518 F2d 496 United States v. Kilgore

518 F.2d 496

UNITED STATES of America, Plaintiff-Appellee,
Gerald Hay KILGORE and Sam Green, Defendants-Appellants.

No. 71-3559.

United States Court of Appeals,
Fifth Circuit.

Sept. 2, 1975.

James Edward Green, Van Nuys, Cal., for Kilgore.

E. David Rosen, Miami, Fla., for Green.

Robert W. Rust, U. S. Atty., Miami, Fla., Sidney M. Glazer, John J. Robinson, Attys., Dept. of Justice, R. H. Wallace, Appellate Section, Crim. Div., Dept. of Justice, Washington, D. C., for plaintiff-appellee.

Appeals from the United States District Court for the Southern District of Florida.

Before RIVES, GEWIN and GOLDBERG, Circuit Judges.

GOLDBERG, Circuit Judge:

view counter

Kilgore and Green were convicted by a jury of conspiring to violate and of violating 18 U.S.C. § 1952, which prohibits the use of a facility in interstate commerce for gambling activity. The evidence was that Kilgore had transmitted information by telephone from California to Green in Florida. Green then transmitted this information to local bookmakers. The evidence was presented at trial in the form of recordings of the conversations which had been intercepted by federal agents. The defendants had moved to suppress these recordings, alleging that there were illegalities committed in the application for the wiretap order and in its execution. After the trial judge struck references to a prior wiretap from both the application and the affidavit, he still found that sufficient probable cause remained in the application and supporting affidavit to uphold the order allowing the wiretap, that the application was sufficient in its other respects and that the wiretap had been carried out legally. On this basis he refused to suppress the evidence gathered through the interception.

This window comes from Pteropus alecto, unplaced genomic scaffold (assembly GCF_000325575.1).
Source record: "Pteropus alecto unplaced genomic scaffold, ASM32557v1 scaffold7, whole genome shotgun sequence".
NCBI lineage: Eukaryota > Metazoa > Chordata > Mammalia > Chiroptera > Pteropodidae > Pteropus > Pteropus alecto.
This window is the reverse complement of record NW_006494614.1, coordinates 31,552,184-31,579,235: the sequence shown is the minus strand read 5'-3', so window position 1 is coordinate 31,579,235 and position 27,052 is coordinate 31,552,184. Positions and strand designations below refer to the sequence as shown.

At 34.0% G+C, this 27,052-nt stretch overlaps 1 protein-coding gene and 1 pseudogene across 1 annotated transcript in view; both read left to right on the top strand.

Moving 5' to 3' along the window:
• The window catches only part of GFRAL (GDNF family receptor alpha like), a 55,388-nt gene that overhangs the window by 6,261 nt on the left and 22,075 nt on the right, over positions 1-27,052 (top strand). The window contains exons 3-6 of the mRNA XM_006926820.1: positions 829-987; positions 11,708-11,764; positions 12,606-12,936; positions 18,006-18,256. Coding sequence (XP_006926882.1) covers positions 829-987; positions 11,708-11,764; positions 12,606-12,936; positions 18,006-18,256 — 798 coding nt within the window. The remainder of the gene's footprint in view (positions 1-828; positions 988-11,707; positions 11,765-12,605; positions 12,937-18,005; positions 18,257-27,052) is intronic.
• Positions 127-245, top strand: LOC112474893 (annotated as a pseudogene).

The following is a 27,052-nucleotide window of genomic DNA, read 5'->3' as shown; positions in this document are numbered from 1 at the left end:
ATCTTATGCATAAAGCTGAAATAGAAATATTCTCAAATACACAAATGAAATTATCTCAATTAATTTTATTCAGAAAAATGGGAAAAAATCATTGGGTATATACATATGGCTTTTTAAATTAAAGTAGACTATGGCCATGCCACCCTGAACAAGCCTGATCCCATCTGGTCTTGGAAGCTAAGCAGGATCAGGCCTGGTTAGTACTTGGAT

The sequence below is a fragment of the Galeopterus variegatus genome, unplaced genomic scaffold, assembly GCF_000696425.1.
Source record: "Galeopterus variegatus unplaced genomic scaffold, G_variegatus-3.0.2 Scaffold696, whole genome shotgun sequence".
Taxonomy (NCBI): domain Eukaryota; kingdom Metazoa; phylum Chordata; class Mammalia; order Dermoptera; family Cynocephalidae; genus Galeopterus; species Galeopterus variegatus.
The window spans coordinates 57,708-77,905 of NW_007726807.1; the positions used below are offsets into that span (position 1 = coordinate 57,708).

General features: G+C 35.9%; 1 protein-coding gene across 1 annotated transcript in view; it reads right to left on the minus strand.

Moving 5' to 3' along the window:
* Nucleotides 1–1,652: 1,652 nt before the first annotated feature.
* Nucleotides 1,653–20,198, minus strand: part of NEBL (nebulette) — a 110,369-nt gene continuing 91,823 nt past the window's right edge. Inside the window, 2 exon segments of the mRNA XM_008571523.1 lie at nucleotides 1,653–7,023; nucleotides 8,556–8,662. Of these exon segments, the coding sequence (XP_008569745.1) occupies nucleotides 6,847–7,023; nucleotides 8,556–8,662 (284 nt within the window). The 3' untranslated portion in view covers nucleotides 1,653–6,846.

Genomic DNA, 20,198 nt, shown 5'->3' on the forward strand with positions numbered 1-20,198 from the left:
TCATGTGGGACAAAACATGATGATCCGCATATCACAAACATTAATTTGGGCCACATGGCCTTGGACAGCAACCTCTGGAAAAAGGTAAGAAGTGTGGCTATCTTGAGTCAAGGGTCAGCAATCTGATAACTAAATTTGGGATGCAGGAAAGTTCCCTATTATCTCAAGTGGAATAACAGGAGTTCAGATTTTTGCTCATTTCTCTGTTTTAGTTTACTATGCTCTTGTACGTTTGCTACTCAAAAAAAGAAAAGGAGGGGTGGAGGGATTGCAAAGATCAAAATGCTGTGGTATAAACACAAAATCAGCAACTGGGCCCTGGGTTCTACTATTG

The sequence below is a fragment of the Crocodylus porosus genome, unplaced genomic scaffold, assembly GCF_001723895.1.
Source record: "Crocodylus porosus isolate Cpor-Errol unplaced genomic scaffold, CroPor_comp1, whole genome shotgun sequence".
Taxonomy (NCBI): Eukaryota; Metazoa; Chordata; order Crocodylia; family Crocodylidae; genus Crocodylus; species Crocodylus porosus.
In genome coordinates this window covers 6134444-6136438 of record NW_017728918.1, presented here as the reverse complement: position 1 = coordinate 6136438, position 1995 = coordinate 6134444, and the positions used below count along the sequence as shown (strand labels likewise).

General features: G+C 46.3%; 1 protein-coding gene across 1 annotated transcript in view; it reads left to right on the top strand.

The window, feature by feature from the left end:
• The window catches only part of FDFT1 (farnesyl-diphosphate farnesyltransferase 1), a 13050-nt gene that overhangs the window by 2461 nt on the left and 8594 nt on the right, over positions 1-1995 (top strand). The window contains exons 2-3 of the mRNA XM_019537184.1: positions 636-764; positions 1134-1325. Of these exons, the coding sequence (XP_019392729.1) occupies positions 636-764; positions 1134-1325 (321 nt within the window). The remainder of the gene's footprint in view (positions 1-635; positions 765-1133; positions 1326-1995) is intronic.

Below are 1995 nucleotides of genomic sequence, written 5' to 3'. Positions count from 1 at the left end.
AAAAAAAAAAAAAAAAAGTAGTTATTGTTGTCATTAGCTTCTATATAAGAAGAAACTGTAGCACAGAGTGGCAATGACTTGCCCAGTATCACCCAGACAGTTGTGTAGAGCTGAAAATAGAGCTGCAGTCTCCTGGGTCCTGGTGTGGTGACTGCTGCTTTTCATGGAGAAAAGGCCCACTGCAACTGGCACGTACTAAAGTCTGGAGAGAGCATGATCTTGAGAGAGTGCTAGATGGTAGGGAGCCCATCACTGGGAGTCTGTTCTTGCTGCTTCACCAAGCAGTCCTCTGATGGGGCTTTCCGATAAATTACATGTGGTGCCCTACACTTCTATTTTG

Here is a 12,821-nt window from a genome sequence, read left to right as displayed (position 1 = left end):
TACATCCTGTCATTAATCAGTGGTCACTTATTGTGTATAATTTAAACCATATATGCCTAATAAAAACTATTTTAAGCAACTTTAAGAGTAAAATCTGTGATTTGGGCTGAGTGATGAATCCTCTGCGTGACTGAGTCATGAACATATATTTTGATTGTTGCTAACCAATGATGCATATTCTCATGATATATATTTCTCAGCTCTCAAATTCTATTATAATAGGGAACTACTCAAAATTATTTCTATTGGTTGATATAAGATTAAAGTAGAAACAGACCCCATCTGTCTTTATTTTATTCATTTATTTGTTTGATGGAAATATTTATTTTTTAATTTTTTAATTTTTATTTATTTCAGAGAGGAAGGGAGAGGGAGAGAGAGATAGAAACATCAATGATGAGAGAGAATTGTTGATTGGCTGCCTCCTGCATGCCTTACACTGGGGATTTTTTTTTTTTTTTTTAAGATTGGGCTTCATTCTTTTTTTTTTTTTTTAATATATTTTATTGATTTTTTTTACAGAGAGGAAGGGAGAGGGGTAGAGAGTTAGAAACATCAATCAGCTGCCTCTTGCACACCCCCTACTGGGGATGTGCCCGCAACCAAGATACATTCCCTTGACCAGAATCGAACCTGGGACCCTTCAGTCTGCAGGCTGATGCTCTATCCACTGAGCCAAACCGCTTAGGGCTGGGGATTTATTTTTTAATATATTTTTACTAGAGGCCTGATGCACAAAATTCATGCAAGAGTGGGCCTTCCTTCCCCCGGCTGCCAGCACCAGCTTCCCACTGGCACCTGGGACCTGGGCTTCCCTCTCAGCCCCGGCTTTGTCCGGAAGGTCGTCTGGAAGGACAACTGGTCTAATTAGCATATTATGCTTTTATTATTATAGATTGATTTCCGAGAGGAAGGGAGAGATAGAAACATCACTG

Kilgore and Green appeal their conviction, alleging that their trial was illegally infected by the trial judge's refusal to suppress the recordings. We believe that the trial judge made the right decision and therefore affirm the conviction. We will limit our discussion to three issues raised by appellants, since the other points they raise are without merit.


A. Authorization for the Application for a Wiretap :


In United States v. Giordano, 1974, 416 U.S. 505, 94 S.Ct. 1820, 40 L.Ed.2d 341, and United States v. Chavez, 1974, 416 U.S. 562, 94 S.Ct. 1849, 40 L.Ed.2d 380, the Supreme Court said that only the United States Attorney General or an Assistant Attorney General may authorize a federal agent to apply to a judge for a wiretap order in order to comply with 18 U.S.C. § 2516(1), which provides that the Attorney General or an Assistant may give the authorization. A memorandum submitted by the government, allegedly initialled by then Attorney General John Mitchell, indicates compliance with this requirement in the instant case. The memorandum to an Assistant Attorney General reads in part: "Pursuant to the power conferred on me by Section 2516 of Title 18, United States Code, you are hereby specially designated to exercise that power (to authorize an application) for the purpose of authorizing William L. McCulley to make the above-described application." The Government also submitted an affidavit from Sol. Lindenbaum, the Executive Assistant to the former Attorney General, in which he says that Mitchell approved the request to make application for an interception and that the initials on the memorandum are those of Mitchell.